4. Using your ruler, mark where the outer seam will go, around the cardinal directions.
    1. If you want a relatively wide pillow, use around 9";
    2. For a narrower one, use closer to 7".
    3. I do recommend a wide pillow, though.
    4. You may also taper the curve so that it is wider on the sides -- this gives you more wiggle room for your elbows.
  5. Connect the markings you made, following the curve set by your waist.
  6. Draw in cutting lines about 1/2" from your seamlines to make a seam allowance -- you may use a wider or narrower seam allowance, but a wide one may save you from the seams opening up once the pillow is stuffed.
  7. You will (hopefully) end up with a C-shaped pillow as shown at right.

Directions for sewing the pillow:

  1. Lay your pattern on the fabric so that it fits best, and if there is a nap, it runs in a comfortable direction (think about pulling your baby closer to you on the pillow -- which way will feel best?)
  2. Cut out the pattern. If you want to make a strap, consider how long it should be (whe ther it will go across your chest or just over your shoulder), and try to leave enough fabric on one edge to accomodate that. Alternatively, you could use a length of nice ribbon, or wide bias tape stitched closed -- whatever pleases you.
  3. OPTIONAL: Make a pocket for the pillow using the material left over in the inner curve. A lined/turned patch pocket is the simplest one for this. If you make a pocket, stitch it onto the pillow before sewing the two pieces together. A pocket is great for a bottle of water or a book -- obviously they will have to be taken out before putting the baby on the pillow, but a pocket is handy for carrying purposes.
  4. Sew the inner curve first -- I recommend using a fine stitch, and going over the seam a couple of times. You may want to do a French seam, as it is quite sturdy.
  5. Prepare the strap, and sew it to the pillow, right sides together, with the strap running along the inside of the inner curve (so that it's on the outside when you turn the pillow). Definitely reinforce the point at which the strap meets the pillow -- having it come undone would be a real pain!
  6. Sew around the outer curve, leaving a 5-6" gap in the center of the outer curve for turning and stuffing. It's a good idea to reinforce this stitching, as well, because the whole pillow will take a lot of abuse.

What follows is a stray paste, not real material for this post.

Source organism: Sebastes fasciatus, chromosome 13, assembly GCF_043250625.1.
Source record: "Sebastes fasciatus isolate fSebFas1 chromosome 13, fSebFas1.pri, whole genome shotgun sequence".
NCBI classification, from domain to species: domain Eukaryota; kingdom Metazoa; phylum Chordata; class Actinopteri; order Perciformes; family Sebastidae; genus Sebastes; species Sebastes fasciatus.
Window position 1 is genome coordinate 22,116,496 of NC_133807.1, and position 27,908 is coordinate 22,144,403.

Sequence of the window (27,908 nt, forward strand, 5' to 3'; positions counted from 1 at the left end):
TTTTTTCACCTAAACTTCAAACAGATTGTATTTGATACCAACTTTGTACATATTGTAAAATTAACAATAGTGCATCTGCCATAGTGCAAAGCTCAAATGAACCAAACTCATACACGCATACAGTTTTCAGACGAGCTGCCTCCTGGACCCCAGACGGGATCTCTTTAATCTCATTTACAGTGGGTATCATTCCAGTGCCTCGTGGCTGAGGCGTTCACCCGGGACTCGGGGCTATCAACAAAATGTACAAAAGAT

7. Turn the pillow right side out.
  8. Stuff the pillow, "arms" first, avoiding excessive lumpiness in the stuffing. Try to keep the pillow relatively "flat" -- so that it's less cylindrical in cross-section, and more like a flattened oval. If it is round, it will get flatter with time, but can be sort of annoying in the beginning.
  9. Sew up the opening by hand -- a strong thread, or doubled regular thread, is best, and make the stitches as tight and sturdy as you can.
  10. You're done! Now you can nurse your baby in comfort.

Hints for use:

other breastfeeding pillow sewing directions on the web:

http://sewityourself.googlepages.com/ has a printable pattern -- seems similar in size to the original pillow, for what that's worth, and if you're larger, you will probably need to enlarge the opening. I also prefer to make the hand-stitch (or zipper, in this particular pattern) in the back of the pillow, not in the inner part, as it's easier to sew in back in my experience.

Link to me!

Did you use this pattern and like it? Please link back to me from your site or blog! (This is not an invitation to copy the file to your site, nor does it imply that the file is freeware. I invite links, but as I do make changes to the files on my site from time to time -- and often they are important ones -- I do not wish them copied to other sites.)